Negative Rights

I have written elsewhere that negative rights are those which

do not involve claims against others; instead, they involve the right to be left alone by others. Negative rights include the right to conduct one’s affairs without being killed, maimed, or forced or tricked into doing something against one’s will; the right to own property, as against the right of others to abscond with property or claim it as their own; the right to work for a wage and not as a slave to an “owner” who claims the product of one’s labor; and the right to move and transact business freely within government’s sphere of sovereignty (which can include overseas movements and transactions, given a government strong enough to protect them).

[Negative] rights are limited to those that can be exercised without requiring something of others (e.g., transfers of income and property). The one necessary exception is the cost of providing a government to ensure the exercise of [negative] rights.

I would add that the right to work for a wage means the right to seek employment and to accept employment on agreed terms. The right to work for a wage does not imply a right to employment, which is the aim of “affirmative action.” In fact, “affirmative action” denies the right to work for a wage because it victimizes the better-qualified in favor of the less-qualified and unqualified. By the same token, “affirmative action” violates property ownership because it dictates how business owners must conduct their businesses and robs them of earnings. Other kinds of government action also deny the right to work for a wage; for example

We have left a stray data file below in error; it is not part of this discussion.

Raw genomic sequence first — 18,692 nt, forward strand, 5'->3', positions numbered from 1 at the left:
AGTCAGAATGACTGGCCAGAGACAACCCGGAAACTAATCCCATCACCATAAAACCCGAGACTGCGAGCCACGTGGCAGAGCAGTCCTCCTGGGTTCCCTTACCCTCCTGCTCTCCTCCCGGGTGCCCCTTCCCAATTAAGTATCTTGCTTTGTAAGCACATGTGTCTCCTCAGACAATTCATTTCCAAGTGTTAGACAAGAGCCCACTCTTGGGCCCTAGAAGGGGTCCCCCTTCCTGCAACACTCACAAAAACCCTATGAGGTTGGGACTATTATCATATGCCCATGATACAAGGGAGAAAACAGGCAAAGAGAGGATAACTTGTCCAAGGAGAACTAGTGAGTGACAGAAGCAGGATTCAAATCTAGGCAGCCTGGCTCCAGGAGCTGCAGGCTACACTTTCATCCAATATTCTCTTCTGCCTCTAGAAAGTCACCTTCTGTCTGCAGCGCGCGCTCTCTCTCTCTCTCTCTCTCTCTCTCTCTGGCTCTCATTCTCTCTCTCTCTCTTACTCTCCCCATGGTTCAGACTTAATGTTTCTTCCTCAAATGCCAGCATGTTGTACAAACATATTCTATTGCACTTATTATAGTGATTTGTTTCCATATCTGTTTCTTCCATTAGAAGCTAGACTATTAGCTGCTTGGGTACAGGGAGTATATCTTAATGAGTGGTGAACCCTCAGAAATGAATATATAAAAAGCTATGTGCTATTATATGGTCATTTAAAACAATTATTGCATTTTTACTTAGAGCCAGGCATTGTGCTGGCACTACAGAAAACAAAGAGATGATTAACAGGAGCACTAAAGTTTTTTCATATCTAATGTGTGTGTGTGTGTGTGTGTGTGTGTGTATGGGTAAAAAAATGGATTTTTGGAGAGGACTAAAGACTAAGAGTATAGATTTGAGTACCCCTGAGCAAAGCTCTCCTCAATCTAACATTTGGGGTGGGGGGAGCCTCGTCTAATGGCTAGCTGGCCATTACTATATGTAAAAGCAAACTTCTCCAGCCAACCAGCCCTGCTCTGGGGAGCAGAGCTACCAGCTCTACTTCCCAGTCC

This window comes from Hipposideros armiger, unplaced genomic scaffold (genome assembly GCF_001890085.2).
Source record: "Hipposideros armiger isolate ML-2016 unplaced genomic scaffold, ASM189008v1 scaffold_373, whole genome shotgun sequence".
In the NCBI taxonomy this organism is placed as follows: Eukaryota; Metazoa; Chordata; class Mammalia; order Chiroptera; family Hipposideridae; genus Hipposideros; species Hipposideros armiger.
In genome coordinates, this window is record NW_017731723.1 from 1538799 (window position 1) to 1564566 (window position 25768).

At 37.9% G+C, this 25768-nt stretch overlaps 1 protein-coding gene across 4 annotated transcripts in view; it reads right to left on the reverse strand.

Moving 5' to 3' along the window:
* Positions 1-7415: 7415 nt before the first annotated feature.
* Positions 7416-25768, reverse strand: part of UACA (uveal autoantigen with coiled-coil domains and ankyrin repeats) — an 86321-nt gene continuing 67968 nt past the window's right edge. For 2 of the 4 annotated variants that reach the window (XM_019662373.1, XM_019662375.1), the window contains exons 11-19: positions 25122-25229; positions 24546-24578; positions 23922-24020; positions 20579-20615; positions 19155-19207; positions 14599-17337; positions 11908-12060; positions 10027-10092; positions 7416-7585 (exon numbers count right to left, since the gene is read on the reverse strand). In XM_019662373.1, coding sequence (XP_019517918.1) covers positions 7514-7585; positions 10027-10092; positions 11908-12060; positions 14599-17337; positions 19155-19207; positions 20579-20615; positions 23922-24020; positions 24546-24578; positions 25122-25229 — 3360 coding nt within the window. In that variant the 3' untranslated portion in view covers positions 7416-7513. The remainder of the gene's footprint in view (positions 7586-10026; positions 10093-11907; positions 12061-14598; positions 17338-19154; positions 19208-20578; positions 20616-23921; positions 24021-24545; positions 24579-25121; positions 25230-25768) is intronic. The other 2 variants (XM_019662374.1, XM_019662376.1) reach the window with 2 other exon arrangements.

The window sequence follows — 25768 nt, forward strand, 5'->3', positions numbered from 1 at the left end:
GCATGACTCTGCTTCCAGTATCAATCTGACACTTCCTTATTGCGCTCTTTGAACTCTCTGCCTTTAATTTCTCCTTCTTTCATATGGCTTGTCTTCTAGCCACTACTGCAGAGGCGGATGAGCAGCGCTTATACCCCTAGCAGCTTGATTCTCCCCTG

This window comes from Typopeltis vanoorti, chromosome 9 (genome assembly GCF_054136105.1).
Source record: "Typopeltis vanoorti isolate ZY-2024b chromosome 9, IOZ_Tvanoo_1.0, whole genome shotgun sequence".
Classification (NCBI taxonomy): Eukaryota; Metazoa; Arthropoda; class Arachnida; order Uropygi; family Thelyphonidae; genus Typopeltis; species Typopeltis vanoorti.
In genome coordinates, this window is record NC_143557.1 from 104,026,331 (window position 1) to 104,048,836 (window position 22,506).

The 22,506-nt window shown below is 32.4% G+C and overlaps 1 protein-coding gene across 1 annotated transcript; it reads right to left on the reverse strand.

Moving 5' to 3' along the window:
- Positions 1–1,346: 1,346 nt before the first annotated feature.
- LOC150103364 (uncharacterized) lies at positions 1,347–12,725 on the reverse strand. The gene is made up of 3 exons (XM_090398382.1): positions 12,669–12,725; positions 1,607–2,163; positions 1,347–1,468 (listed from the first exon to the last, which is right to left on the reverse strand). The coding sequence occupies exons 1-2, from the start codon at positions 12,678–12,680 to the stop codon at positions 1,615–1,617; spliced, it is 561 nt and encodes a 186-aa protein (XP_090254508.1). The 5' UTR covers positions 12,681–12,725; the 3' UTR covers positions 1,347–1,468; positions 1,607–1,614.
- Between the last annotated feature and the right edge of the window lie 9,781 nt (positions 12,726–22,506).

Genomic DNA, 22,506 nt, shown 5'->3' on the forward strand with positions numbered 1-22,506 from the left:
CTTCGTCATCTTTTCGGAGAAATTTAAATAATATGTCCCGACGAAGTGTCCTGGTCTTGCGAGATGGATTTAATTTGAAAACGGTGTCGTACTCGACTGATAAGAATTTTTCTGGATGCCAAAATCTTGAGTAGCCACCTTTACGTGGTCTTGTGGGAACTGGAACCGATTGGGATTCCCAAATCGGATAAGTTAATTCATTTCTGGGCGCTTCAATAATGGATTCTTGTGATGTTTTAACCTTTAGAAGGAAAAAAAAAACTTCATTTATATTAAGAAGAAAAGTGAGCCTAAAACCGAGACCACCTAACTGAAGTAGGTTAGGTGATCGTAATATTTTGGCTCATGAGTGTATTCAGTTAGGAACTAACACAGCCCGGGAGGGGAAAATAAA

• government favoritism toward labor unions, which usurps the contractual freedom of individual workers and businesses

Going further, here is a list of negative rights offered by Randy Barnett:

A libertarian … favors the rigorous protection of certain individual rights that define the space within which people are free to choose how to act. These fundamental rights consist of (1) the right of private property, which includes the property one has in one’s own person; (2) the right of freedom of contract by which rights are transferred by one person to another; (3) the right of first possession, by which property comes to be owned from an unowned state; (4) the right to defend oneself and others when fundamental rights are being threatened; and (5) the right to restitution or compensation from those who violate another’s fundamental rights. (“Is the Constitution Libertarian?,” p. 3)

Barnett’s list overlaps with and complements mine. Combining the lists, I obtain the following set of negative rights:

  • freedom from force and fraud (including the right of self-defense against force)
  • property ownership (including the right of first possession)
  • freedom of contract (including contracting to employ/be employed)
  • freedom of association and movement
  • restitution or compensation for violations of the foregoing rights.
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